• Family connections are important even if a youth’s parents cannot physically or financially care for them. When this is the case providers ought to ensure that a youth has some sort of relationship with their parents and/or extended relatives. When youth have positive relationships with their family, the youth’s outcomes can improve. These outcomes include a decrease in pregnancy and sexually transmitted diseases, and a decrease in risky behavior such as substance abuse. Family connections includes a youth and their parents being close in their relationship, a youth feeling loved and wanted, and a youth acknowledging the importance of relationships with family. Family connecting can be facilitated by engaging the youth and parents in activities, on-going and regular phone calls and e-mail exchanges, connection via social media, and the inclusion of family members in milestones such as birthdays, graduations and other celebrations.
  • When immediate family and supports are seemingly exhausted, Family Finding is a model that is used in child welfare to identify and engage extended family, and fictive kin adults that are important in the life of a youth. The model, which centers around the youth, includes six stages:1. Discovering the family member.2. Engaging the family member in the process.3. Planning for moving forward with reunification and or the family connecting process.4. Decision-Making as to when and how the youth will reunify and connect with the family member moving forward.5. Evaluating – the ongoing well-being and safety of the youth.6. Follow-Up Supports – to keep the family together and connected.Family Finding should be implemented over time, when the youth is ready. Introducing family and non-family members into the life of a youth after a long period of absence can be a delicate process that requires thoughtful case planning. Once a family member has been located, then the process of building relationships needs to occur.
  • Aftercare services, which can be found in a number of service contexts, such as juvenile justice, child welfare, and homelessness can be formal or informal, depending upon the objective of the intervention. The common thread between the different types of provisions of services of aftercare is the community-based and sometimes in-home focus of the services that have the goal of providing someone with the necessary skills and supports to not re-enter the system from which they exited. These services are viewed as continuous; therefore, planning should begin as early as possible. Aftercareservices can include counseling, referrals to community programs, financial assistance and helping a youth and family to access resources independently.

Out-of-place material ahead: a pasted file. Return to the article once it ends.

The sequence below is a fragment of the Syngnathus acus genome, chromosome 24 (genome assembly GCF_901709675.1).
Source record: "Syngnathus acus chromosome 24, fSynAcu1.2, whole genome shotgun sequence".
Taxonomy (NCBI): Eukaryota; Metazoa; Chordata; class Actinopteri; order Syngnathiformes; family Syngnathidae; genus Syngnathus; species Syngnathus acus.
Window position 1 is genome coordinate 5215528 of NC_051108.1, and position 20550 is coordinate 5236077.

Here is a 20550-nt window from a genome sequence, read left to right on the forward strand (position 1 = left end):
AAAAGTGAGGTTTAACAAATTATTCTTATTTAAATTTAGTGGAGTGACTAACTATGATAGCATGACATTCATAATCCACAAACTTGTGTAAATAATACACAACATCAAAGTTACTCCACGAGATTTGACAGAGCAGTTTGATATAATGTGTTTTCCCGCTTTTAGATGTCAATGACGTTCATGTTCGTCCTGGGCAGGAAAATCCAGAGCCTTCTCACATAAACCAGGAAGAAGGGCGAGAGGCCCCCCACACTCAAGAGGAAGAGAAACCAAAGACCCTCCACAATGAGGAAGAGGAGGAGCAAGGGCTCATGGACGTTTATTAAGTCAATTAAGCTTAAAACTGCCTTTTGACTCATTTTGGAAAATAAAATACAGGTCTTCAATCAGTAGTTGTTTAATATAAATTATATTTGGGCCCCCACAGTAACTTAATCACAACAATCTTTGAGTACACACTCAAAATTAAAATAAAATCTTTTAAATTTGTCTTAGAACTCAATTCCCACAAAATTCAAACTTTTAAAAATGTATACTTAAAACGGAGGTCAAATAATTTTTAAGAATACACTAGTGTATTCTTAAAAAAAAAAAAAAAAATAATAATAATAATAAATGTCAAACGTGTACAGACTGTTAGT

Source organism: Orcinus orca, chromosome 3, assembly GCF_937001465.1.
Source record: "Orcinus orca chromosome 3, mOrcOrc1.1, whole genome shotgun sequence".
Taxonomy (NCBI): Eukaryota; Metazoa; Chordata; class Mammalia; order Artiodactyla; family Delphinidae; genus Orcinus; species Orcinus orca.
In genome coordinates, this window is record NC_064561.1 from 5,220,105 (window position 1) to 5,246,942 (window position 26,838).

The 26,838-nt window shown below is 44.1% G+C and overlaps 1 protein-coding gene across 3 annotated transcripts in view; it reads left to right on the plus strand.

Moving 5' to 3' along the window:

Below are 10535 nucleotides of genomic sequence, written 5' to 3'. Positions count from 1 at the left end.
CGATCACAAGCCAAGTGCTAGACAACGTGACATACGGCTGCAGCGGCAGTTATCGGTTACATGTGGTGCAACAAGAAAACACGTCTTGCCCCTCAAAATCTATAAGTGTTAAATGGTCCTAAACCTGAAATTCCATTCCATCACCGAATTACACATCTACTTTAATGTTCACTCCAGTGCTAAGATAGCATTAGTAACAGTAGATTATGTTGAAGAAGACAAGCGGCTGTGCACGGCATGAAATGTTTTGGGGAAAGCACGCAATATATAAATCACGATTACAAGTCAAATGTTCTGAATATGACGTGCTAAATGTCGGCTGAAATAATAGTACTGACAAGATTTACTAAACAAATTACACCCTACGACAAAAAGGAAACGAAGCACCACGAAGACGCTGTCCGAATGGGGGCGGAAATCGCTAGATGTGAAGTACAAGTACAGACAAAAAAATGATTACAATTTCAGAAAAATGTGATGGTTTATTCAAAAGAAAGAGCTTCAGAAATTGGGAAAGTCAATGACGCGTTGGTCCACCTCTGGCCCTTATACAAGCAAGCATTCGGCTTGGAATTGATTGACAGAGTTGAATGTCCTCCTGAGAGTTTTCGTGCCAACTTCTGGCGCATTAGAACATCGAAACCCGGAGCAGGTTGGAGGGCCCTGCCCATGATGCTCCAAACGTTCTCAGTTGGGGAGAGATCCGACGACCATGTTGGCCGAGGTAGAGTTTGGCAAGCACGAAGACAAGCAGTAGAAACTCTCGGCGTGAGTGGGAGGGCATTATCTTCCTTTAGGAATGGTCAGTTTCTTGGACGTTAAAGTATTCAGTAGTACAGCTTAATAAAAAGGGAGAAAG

• There are many benefits for implementing family intervention for runaway and homeless youth such as:Ending a homelessness episode;Having a housing destination for a youth;Improving relationships and strengthening a family;Increasing the potential of a youth having positive outcomes; andMitigating future runaway or throwaway episodes.Many of you have witnessed and experienced these benefits for yourselves and therefore can attest to the power of the process when things fall into place.
  • A number of evidenced-based family intervention models exit and are implemented in the child welfare and juvenile justice systems. Given that runaway and homeless youth have similar backgrounds and characteristics as runaway and homeless youth (who are often times referred to non-systems youth when they have not had or currently have any involvement with juvenile justice or child welfare) many of these models are promising in being effective for working with runaway and homeless youth and their families. I encourage you all to explore these family intervention models.Project STRIVE will be specifically presented later during this webinar. I now pass things over to Tania Pryce from Youth Services of Tulsa who will discuss family intervention services being done through a continuum of service options.